2001 Budget Executive Summary
General To hit Mr. Westports profit goal of $70000, our 2001 budget is very aggressive in expense reductions (especially in direct labor) and somewhat optimistic on revenue given the pressure from plastic tables. Margin widens 5% points from 28% to 33%.
Sales We have forecasted a slowing in sales growth due to increaed competition from plastic tables. The 4% price increase might need to be dropped if we see soft orders in Q2.
Materials Our leg supplier has committed to hold prices for 2001 and we expect wood to be up 2-3%.
Direct Labor We continue to work to reduce our direct labor per table ("DLT"). It looks like we decreased DLT from 1.6 to 1.5 in 2000. Our plan calls for continued reduction to 1.4 in 2001. Before leaving Thompson Tables and joining us, John indicated they were running around 1.25 per table (a $2.50 per table cost advantage versus our 1.5 hours).
Overhead Will implement cost reductions (yet to be determined) to hit profit target of $70,000.
G&A Need to find cost cuts to hit profit target. Does not include any budget for R&D on plastic table product. We strongly recommend Mr. Westport authorize the $75,000 investment in product development requested this summer.
Risks Primary risks are that increasing competition from plastic tables continues to pressure sales volume and pricing. Also, goal to improve productivity from 1.5 hrs per table to 1.4 hours is aggressive on top of gains in 2000.
Help with variance analysis structure and question memo at end. Thanks
(See attached file for full problem description)© BrainMass Inc. brainmass.com October 9, 2019, 5:12 pm ad1c9bdddf
INTRODUCTION TO STANDARD COSTING
Standard Costing is a comprehensive and powerful tool for maintaining standard, current and projected costs for both accounting and manufacturing operations. Its unique features are ideal for helping you manage the planning and budgeting of your entire operation. A standard is a benchmark or norm for measuring performance. We encounter standards in many facets of daily life, i.e., standard to obtain a driver's license, standard to get into an MBA program, etc. In the past industry has made extensive use of standards. Standards are set for various cost inputs such as material, labor, and overhead. Actual quantities purchased and used are compared to standard. Any significant difference between actual and standard creates a variance and can be investigated by management.
There are two broad types of standards. An ideal or perfection standard is the absolute minimum cost under ideal conditions. Practical standards can be described as a "tight but attainable" standard and they allow for normal downtime and employee rest periods. As you can imagine, most of us operate better when practical standards are in place.
A General Model for Variance Analysis. A variance is the difference between standard prices and quantities on the one hand and actual prices and quantities on the other hand. A general model can be used to describe the variable cost variances. In managerial accounting we deal with standards related to both price and quantity. A price standard is the amount that should be paid for some input--direct material, direct labor, or overhead. A quantity standard relates to how much of the input should be used--direct material, direct labor, overhead. After setting price and quantity standards, the organization compares actual results to standard cost and calculates a variance--either favorable or unfavorable. This process facilitates management by exception--depending on the significance of the variance, management takes appropriate action. Insignificant variances are disregarded.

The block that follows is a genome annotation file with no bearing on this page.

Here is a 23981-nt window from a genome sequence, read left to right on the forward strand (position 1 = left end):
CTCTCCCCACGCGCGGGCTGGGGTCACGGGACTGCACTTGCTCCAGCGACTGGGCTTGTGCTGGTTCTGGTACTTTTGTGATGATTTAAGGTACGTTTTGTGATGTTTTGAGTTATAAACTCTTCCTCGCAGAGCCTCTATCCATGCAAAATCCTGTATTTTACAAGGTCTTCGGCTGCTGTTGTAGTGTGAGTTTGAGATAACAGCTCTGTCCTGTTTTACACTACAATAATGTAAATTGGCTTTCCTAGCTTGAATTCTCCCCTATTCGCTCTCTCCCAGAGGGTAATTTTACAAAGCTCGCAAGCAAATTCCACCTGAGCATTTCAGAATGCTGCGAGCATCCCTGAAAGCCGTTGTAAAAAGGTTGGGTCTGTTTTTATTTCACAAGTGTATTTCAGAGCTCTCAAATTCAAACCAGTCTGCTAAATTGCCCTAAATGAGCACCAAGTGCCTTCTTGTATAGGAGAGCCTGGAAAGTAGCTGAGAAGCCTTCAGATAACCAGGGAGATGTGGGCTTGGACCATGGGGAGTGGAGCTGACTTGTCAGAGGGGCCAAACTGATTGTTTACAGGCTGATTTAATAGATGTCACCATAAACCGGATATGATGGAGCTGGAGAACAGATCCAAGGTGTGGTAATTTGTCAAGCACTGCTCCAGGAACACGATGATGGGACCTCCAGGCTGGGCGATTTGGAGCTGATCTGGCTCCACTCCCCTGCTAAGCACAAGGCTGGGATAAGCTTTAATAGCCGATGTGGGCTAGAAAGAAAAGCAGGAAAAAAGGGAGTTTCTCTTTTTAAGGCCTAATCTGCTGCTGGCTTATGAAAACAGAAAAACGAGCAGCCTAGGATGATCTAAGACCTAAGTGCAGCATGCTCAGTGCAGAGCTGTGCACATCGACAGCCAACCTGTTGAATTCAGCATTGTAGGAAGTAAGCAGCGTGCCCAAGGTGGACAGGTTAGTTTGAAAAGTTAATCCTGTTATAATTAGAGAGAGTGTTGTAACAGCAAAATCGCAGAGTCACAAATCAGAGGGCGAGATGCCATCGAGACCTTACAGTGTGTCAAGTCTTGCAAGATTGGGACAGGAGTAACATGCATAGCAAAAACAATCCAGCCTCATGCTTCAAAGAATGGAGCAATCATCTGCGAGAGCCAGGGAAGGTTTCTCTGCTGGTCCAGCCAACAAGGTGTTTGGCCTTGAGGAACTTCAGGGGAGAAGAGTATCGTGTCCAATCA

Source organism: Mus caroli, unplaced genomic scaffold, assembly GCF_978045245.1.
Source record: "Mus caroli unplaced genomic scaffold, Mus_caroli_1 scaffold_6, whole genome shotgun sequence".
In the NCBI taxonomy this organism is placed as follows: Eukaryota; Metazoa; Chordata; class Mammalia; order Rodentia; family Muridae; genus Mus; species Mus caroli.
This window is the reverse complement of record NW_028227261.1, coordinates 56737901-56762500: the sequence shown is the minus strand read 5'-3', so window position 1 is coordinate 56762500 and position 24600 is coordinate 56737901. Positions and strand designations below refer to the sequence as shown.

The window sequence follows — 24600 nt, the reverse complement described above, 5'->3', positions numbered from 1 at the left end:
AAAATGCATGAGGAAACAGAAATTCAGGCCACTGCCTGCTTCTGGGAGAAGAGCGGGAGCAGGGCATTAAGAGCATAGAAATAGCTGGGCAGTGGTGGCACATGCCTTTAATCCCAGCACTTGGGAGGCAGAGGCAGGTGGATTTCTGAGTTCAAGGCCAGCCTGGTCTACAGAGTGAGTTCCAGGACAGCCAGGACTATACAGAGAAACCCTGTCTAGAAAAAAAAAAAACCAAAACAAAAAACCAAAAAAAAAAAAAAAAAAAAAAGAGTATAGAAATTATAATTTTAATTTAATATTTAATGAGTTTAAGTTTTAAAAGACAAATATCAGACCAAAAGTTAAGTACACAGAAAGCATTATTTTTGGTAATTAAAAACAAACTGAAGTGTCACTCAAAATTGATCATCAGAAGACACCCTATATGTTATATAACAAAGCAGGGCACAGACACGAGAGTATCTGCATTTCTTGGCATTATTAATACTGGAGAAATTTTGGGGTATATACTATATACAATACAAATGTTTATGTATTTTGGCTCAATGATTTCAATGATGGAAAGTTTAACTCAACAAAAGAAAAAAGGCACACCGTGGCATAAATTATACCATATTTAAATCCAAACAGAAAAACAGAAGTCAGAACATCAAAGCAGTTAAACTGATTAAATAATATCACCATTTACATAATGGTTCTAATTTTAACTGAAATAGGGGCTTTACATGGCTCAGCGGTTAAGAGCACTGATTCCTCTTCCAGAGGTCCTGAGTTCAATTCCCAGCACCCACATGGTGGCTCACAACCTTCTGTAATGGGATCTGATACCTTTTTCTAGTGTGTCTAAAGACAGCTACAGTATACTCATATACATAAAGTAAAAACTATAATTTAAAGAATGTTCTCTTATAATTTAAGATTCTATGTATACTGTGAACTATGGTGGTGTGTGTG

1. Price variance. The price variance is the difference between the actual quantity of inputs at the actual price and the actual quantity of inputs at the standard price. As discussed later, the "actual quantity of inputs" ordinarily refers to the actual quantity of inputs purchased, which may differ from the actual quantity of inputs used.
2. Quantity variance. The quantity variance is the difference between the actual quantity of inputs used at the standard price and the standard quantity of inputs allowed for the actual output at the standard price. The "standard quantity allowed for the actual output" means the amount of the input that should have been used to produce the actual output of the period. It is computed by multiplying the standard quantity of input per unit of output by the actual output.
Variance Analysis and Management by Exception. Management by exception means that the manager's attention should be directed towards areas where things are not proceeding according to plans. Standard cost variances signal performance different from what was expected. Since not all variations require the attention of management, some method of identifying those variations that do require attention is required. Statistical analysis can be useful in this task and the basics of this approach are sketched in the text.
Potential Problems with Using Standard Costs. Some of the potential disadvantages of standard costs have been mentioned in passing above. A more complete list follows:
1. Standard cost variance reports are usually prepared on a monthly basis and ...
This explains the variance analysis in detail through the case study. This includes a simulated excel file explaining the concepts of the analysis.